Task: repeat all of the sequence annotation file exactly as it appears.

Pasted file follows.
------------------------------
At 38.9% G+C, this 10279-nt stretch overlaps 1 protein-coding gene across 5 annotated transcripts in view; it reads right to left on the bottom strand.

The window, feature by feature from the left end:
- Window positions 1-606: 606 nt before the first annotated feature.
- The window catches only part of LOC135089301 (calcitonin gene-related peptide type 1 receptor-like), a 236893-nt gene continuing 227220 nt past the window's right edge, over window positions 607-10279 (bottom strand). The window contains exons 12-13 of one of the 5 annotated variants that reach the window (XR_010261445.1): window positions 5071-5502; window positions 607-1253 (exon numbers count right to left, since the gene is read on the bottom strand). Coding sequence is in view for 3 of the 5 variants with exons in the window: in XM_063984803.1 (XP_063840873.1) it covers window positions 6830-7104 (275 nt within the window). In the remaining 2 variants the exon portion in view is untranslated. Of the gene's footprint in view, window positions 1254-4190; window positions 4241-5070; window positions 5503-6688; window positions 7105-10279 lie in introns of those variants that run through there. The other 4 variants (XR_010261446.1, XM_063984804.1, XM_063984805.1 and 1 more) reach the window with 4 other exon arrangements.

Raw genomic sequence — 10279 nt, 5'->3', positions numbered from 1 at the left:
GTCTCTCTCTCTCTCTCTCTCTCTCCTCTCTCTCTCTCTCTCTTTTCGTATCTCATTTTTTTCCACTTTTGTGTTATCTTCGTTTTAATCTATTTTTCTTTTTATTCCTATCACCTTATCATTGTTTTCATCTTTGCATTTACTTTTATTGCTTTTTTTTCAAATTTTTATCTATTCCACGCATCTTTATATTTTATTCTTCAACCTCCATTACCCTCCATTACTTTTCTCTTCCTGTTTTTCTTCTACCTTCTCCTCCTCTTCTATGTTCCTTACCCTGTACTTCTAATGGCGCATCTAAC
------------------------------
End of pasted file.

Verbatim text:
At 38.9% G+C, this 10279-nt stretch overlaps 1 protein-coding gene across 5 annotated transcripts in view; it reads right to left on the bottom strand.

The window, feature by feature from the left end:
- Window positions 1-606: 606 nt before the first annotated feature.
- The window catches only part of LOC135089301 (calcitonin gene-related peptide type 1 receptor-like), a 236893-nt gene continuing 227220 nt past the window's right edge, over window positions 607-10279 (bottom strand). The window contains exons 12-13 of one of the 5 annotated variants that reach the window (XR_010261445.1): window positions 5071-5502; window positions 607-1253 (exon numbers count right to left, since the gene is read on the bottom strand). Coding sequence is in view for 3 of the 5 variants with exons in the window: in XM_063984803.1 (XP_063840873.1) it covers window positions 6830-7104 (275 nt within the window). In the remaining 2 variants the exon portion in view is untranslated. Of the gene's footprint in view, window positions 1254-4190; window positions 4241-5070; window positions 5503-6688; window positions 7105-10279 lie in introns of those variants that run through there. The other 4 variants (XR_010261446.1, XM_063984804.1, XM_063984805.1 and 1 more) reach the window with 4 other exon arrangements.

Raw genomic sequence — 10279 nt, 5'->3', positions numbered from 1 at the left:
GTCTCTCTCTCTCTCTCTCTCTCTCCTCTCTCTCTCTCTCTCTTTTCGTATCTCATTTTTTTCCACTTTTGTGTTATCTTCGTTTTAATCTATTTTTCTTTTTATTCCTATCACCTTATCATTGTTTTCATCTTTGCATTTACTTTTATTGCTTTTTTTTCAAATTTTTATCTATTCCACGCATCTTTATATTTTATTCTTCAACCTCCATTACCCTCCATTACTTTTCTCTTCCTGTTTTTCTTCTACCTTCTCCTCCTCTTCTATGTTCCTTACCCTGTACTTCTAATGGCGCATCTAAC